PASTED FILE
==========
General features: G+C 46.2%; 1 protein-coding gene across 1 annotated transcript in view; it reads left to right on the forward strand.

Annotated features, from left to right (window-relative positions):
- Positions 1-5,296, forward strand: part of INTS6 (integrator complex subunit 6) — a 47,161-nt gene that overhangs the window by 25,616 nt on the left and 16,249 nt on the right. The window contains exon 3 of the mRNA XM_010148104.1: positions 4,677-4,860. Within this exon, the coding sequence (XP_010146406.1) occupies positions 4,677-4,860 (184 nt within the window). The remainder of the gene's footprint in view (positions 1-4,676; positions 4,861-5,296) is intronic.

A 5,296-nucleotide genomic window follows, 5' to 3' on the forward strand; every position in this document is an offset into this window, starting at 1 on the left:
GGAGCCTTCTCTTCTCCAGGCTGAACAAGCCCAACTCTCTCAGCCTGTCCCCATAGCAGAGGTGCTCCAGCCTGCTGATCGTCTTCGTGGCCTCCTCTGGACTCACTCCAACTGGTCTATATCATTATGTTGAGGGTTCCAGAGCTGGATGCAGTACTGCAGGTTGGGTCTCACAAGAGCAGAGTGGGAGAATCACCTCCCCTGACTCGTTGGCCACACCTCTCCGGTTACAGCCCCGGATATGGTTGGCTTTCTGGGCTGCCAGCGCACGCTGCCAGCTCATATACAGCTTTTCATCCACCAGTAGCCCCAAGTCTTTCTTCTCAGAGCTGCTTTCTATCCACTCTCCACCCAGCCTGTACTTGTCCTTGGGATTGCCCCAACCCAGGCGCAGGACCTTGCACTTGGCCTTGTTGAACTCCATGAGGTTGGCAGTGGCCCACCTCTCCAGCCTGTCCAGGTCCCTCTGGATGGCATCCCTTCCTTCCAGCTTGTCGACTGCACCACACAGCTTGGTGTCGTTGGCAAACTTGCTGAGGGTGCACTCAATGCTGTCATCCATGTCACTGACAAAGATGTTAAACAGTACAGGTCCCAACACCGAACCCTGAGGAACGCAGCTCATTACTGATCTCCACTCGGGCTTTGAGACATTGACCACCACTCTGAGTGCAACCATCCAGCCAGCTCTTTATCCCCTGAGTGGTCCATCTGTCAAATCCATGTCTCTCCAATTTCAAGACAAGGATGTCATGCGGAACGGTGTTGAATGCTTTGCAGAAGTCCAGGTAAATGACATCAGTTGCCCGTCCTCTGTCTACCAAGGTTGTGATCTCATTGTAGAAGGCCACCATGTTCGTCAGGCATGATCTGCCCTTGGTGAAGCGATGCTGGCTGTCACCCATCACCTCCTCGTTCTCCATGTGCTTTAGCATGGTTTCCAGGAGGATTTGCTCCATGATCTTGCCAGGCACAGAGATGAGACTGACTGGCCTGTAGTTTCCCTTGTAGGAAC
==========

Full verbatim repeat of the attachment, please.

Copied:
General features: G+C 46.2%; 1 protein-coding gene across 1 annotated transcript in view; it reads left to right on the forward strand.

Annotated features, from left to right (window-relative positions):
- Positions 1-5,296, forward strand: part of INTS6 (integrator complex subunit 6) — a 47,161-nt gene that overhangs the window by 25,616 nt on the left and 16,249 nt on the right. The window contains exon 3 of the mRNA XM_010148104.1: positions 4,677-4,860. Within this exon, the coding sequence (XP_010146406.1) occupies positions 4,677-4,860 (184 nt within the window). The remainder of the gene's footprint in view (positions 1-4,676; positions 4,861-5,296) is intronic.

A 5,296-nucleotide genomic window follows, 5' to 3' on the forward strand; every position in this document is an offset into this window, starting at 1 on the left:
GGAGCCTTCTCTTCTCCAGGCTGAACAAGCCCAACTCTCTCAGCCTGTCCCCATAGCAGAGGTGCTCCAGCCTGCTGATCGTCTTCGTGGCCTCCTCTGGACTCACTCCAACTGGTCTATATCATTATGTTGAGGGTTCCAGAGCTGGATGCAGTACTGCAGGTTGGGTCTCACAAGAGCAGAGTGGGAGAATCACCTCCCCTGACTCGTTGGCCACACCTCTCCGGTTACAGCCCCGGATATGGTTGGCTTTCTGGGCTGCCAGCGCACGCTGCCAGCTCATATACAGCTTTTCATCCACCAGTAGCCCCAAGTCTTTCTTCTCAGAGCTGCTTTCTATCCACTCTCCACCCAGCCTGTACTTGTCCTTGGGATTGCCCCAACCCAGGCGCAGGACCTTGCACTTGGCCTTGTTGAACTCCATGAGGTTGGCAGTGGCCCACCTCTCCAGCCTGTCCAGGTCCCTCTGGATGGCATCCCTTCCTTCCAGCTTGTCGACTGCACCACACAGCTTGGTGTCGTTGGCAAACTTGCTGAGGGTGCACTCAATGCTGTCATCCATGTCACTGACAAAGATGTTAAACAGTACAGGTCCCAACACCGAACCCTGAGGAACGCAGCTCATTACTGATCTCCACTCGGGCTTTGAGACATTGACCACCACTCTGAGTGCAACCATCCAGCCAGCTCTTTATCCCCTGAGTGGTCCATCTGTCAAATCCATGTCTCTCCAATTTCAAGACAAGGATGTCATGCGGAACGGTGTTGAATGCTTTGCAGAAGTCCAGGTAAATGACATCAGTTGCCCGTCCTCTGTCTACCAAGGTTGTGATCTCATTGTAGAAGGCCACCATGTTCGTCAGGCATGATCTGCCCTTGGTGAAGCGATGCTGGCTGTCACCCATCACCTCCTCGTTCTCCATGTGCTTTAGCATGGTTTCCAGGAGGATTTGCTCCATGATCTTGCCAGGCACAGAGATGAGACTGACTGGCCTGTAGTTTCCCTTGTAGGAAC